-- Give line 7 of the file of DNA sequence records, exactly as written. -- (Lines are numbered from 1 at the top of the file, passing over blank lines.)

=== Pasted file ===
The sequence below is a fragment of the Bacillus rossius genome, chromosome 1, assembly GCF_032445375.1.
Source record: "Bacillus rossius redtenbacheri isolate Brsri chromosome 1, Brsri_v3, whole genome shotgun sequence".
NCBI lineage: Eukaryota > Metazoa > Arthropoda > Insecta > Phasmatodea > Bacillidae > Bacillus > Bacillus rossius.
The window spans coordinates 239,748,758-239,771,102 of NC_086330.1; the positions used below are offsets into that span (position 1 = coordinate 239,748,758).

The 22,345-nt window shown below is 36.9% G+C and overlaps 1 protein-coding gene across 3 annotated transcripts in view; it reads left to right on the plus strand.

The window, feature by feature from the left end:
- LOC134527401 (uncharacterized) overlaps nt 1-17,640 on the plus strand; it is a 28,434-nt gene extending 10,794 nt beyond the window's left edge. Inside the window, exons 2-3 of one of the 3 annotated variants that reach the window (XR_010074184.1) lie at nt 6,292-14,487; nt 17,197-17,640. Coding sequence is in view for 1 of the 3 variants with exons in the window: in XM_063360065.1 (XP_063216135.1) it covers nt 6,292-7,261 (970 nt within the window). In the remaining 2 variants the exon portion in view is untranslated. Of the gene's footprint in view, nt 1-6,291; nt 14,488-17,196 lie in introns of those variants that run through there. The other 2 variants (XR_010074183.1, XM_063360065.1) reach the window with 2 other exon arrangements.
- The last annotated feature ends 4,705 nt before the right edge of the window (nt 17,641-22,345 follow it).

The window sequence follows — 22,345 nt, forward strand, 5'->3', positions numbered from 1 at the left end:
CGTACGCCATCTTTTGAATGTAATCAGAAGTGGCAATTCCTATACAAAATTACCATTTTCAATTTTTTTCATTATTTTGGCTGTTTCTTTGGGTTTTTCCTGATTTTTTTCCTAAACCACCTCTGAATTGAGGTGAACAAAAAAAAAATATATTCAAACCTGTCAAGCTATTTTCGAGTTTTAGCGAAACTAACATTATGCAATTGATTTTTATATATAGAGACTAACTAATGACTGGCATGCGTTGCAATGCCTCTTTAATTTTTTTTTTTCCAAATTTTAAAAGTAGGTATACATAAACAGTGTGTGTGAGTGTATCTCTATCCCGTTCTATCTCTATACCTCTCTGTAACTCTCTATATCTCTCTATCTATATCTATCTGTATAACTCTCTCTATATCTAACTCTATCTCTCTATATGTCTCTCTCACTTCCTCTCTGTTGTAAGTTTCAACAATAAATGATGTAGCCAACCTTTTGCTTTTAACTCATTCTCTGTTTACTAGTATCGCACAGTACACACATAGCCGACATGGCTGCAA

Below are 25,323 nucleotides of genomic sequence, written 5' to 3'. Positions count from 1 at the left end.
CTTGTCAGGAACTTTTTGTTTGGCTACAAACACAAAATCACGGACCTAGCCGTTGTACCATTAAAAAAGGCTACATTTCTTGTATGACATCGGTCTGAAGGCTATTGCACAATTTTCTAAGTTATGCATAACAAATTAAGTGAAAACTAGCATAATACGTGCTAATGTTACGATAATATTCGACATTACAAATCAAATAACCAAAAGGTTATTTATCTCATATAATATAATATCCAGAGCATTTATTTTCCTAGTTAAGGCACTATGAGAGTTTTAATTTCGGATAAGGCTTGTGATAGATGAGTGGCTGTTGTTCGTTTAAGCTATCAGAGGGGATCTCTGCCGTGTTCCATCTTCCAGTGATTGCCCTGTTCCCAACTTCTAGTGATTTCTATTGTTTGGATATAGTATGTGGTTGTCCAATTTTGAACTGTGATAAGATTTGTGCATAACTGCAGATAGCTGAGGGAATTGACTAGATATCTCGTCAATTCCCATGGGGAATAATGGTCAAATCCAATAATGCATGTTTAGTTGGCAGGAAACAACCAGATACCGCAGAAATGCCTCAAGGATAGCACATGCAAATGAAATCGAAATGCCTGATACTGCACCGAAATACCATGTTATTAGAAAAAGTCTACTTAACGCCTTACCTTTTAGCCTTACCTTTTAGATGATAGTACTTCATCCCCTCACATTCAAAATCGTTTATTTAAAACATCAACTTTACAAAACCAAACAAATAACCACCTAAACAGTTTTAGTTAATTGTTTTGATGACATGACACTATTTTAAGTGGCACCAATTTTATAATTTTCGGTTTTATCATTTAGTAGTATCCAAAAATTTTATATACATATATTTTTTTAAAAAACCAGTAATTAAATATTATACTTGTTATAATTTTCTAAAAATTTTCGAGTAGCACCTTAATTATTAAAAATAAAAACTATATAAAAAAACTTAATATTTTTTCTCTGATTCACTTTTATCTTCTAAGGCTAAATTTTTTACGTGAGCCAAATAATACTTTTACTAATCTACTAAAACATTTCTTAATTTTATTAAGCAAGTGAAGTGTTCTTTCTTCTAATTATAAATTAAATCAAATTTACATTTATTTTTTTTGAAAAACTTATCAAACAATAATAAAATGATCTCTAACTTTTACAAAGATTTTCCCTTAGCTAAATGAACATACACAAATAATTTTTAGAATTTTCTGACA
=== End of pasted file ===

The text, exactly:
- LOC134527401 (uncharacterized) overlaps nt 1-17,640 on the plus strand; it is a 28,434-nt gene extending 10,794 nt beyond the window's left edge. Inside the window, exons 2-3 of one of the 3 annotated variants that reach the window (XR_010074184.1) lie at nt 6,292-14,487; nt 17,197-17,640. Coding sequence is in view for 1 of the 3 variants with exons in the window: in XM_063360065.1 (XP_063216135.1) it covers nt 6,292-7,261 (970 nt within the window). In the remaining 2 variants the exon portion in view is untranslated. Of the gene's footprint in view, nt 1-6,291; nt 14,488-17,196 lie in introns of those variants that run through there. The other 2 variants (XR_010074183.1, XM_063360065.1) reach the window with 2 other exon arrangements.